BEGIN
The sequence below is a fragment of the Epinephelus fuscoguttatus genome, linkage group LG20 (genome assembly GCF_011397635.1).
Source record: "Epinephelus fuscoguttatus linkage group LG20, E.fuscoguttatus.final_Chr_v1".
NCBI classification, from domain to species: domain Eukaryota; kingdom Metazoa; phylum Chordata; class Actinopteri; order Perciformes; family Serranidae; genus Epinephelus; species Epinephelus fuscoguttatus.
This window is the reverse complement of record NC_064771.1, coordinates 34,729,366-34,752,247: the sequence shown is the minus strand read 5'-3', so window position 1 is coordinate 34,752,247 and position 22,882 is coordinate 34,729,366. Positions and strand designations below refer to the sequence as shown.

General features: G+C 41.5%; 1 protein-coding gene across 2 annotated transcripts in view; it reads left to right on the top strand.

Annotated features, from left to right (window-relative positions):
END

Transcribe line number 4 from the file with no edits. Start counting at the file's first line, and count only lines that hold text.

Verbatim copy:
This window is the reverse complement of record NC_064771.1, coordinates 34,729,366-34,752,247: the sequence shown is the minus strand read 5'-3', so window position 1 is coordinate 34,752,247 and position 22,882 is coordinate 34,729,366. Positions and strand designations below refer to the sequence as shown.